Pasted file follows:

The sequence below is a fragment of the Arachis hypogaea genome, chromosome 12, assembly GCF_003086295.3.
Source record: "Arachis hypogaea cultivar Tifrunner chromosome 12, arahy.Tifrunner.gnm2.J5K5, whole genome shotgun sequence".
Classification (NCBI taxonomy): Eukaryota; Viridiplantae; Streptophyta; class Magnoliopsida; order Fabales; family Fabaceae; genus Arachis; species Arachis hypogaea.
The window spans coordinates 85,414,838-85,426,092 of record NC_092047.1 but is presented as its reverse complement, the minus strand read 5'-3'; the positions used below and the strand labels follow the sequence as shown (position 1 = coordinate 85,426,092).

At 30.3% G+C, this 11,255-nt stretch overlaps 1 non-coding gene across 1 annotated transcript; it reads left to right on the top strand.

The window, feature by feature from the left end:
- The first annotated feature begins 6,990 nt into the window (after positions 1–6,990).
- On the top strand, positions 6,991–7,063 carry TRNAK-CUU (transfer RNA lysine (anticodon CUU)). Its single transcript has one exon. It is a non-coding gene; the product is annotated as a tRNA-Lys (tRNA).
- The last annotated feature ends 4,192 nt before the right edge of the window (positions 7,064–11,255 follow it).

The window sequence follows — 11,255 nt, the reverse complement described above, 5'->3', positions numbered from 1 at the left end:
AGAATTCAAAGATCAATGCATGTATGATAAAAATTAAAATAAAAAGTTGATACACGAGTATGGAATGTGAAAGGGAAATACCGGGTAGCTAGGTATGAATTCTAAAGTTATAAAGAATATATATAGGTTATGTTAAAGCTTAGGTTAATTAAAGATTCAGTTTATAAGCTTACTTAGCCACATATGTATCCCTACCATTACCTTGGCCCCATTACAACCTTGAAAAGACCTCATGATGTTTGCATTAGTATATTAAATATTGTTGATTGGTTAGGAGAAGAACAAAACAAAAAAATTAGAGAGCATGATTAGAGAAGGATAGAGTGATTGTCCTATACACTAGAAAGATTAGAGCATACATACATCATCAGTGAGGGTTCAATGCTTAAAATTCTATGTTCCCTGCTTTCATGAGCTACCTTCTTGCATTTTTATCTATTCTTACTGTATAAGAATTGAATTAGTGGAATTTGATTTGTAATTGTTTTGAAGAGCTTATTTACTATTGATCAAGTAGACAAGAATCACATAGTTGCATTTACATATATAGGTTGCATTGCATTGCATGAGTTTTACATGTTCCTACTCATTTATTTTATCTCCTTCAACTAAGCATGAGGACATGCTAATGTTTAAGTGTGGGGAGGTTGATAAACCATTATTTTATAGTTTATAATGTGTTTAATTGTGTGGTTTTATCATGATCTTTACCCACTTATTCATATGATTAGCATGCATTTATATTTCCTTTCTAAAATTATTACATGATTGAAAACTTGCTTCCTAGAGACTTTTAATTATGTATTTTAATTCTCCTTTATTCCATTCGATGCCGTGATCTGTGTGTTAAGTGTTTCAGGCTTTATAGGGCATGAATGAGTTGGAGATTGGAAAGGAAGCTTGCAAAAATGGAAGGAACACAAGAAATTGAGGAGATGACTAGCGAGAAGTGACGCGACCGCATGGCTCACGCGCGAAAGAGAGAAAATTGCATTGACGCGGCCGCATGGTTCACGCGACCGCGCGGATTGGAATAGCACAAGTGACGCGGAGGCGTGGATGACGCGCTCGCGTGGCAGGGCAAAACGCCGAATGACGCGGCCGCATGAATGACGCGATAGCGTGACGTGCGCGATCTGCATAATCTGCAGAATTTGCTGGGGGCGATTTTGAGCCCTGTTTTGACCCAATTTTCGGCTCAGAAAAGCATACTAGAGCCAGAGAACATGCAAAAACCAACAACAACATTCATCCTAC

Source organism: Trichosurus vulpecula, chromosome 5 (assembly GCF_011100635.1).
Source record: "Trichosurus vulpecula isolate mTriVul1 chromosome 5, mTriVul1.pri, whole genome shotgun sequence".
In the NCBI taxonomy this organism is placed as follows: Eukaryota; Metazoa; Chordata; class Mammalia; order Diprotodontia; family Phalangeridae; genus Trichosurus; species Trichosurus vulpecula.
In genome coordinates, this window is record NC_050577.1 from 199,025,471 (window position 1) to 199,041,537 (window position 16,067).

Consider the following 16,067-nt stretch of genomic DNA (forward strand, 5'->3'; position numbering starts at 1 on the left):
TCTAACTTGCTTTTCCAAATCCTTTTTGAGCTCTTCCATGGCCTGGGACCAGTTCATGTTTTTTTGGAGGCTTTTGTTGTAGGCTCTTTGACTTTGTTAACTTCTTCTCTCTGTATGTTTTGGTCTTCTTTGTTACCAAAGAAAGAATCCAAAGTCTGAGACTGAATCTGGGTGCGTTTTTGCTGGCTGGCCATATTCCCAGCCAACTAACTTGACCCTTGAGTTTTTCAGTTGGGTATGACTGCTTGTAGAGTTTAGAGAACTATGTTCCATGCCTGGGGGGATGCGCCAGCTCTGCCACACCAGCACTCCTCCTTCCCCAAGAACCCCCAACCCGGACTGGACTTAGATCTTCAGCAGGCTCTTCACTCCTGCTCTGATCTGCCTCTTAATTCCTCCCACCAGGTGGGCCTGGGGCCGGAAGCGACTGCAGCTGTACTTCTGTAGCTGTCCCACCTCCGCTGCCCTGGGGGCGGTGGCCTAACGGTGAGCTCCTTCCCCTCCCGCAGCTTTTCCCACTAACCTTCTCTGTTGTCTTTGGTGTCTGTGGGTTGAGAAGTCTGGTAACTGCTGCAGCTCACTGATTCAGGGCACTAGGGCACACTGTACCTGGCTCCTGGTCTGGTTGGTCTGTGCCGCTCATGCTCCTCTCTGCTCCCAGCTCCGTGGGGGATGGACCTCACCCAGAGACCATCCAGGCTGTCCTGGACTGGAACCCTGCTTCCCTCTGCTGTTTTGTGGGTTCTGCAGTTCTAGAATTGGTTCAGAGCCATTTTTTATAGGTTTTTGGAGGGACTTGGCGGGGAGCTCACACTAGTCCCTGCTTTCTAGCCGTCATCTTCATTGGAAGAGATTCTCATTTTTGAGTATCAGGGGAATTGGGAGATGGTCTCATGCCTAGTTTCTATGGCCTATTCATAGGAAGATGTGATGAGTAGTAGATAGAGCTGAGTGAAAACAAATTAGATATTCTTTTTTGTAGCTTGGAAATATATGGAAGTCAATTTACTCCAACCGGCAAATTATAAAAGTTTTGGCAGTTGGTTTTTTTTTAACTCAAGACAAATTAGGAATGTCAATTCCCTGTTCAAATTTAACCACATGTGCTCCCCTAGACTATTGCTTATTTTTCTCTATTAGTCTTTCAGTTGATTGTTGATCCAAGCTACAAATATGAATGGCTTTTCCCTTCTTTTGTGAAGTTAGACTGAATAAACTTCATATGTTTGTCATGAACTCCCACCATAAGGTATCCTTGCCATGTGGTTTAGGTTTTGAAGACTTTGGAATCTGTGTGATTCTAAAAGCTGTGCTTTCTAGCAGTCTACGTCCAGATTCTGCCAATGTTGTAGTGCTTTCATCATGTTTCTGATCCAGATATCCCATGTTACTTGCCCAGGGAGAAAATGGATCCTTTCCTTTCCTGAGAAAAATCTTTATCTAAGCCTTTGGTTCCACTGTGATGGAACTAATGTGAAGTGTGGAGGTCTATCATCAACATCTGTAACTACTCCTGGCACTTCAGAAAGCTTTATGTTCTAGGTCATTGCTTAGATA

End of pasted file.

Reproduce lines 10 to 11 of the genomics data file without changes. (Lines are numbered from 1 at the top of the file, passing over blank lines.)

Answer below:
The window sequence follows — 11,255 nt, the reverse complement described above, 5'->3', positions numbered from 1 at the left end:
AGAATTCAAAGATCAATGCATGTATGATAAAAATTAAAATAAAAAGTTGATACACGAGTATGGAATGTGAAAGGGAAATACCGGGTAGCTAGGTATGAATTCTAAAGTTATAAAGAATATATATAGGTTATGTTAAAGCTTAGGTTAATTAAAGATTCAGTTTATAAGCTTACTTAGCCACATATGTATCCCTACCATTACCTTGGCCCCATTACAACCTTGAAAAGACCTCATGATGTTTGCATTAGTATATTAAATATTGTTGATTGGTTAGGAGAAGAACAAAACAAAAAAATTAGAGAGCATGATTAGAGAAGGATAGAGTGATTGTCCTATACACTAGAAAGATTAGAGCATACATACATCATCAGTGAGGGTTCAATGCTTAAAATTCTATGTTCCCTGCTTTCATGAGCTACCTTCTTGCATTTTTATCTATTCTTACTGTATAAGAATTGAATTAGTGGAATTTGATTTGTAATTGTTTTGAAGAGCTTATTTACTATTGATCAAGTAGACAAGAATCACATAGTTGCATTTACATATATAGGTTGCATTGCATTGCATGAGTTTTACATGTTCCTACTCATTTATTTTATCTCCTTCAACTAAGCATGAGGACATGCTAATGTTTAAGTGTGGGGAGGTTGATAAACCATTATTTTATAGTTTATAATGTGTTTAATTGTGTGGTTTTATCATGATCTTTACCCACTTATTCATATGATTAGCATGCATTTATATTTCCTTTCTAAAATTATTACATGATTGAAAACTTGCTTCCTAGAGACTTTTAATTATGTATTTTAATTCTCCTTTATTCCATTCGATGCCGTGATCTGTGTGTTAAGTGTTTCAGGCTTTATAGGGCATGAATGAGTTGGAGATTGGAAAGGAAGCTTGCAAAAATGGAAGGAACACAAGAAATTGAGGAGATGACTAGCGAGAAGTGACGCGACCGCATGGCTCACGCGCGAAAGAGAGAAAATTGCATTGACGCGGCCGCATGGTTCACGCGACCGCGCGGATTGGAATAGCACAAGTGACGCGGAGGCGTGGATGACGCGCTCGCGTGGCAGGGCAAAACGCCGAATGACGCGGCCGCATGAATGACGCGATAGCGTGACGTGCGCGATCTGCATAATCTGCAGAATTTGCTGGGGGCGATTTTGAGCCCTGTTTTGACCCAATTTTCGGCTCAGAAAAGCATACTAGAGCCAGAGAACATGCAAAAACCAACAACAACATTCATCCTAC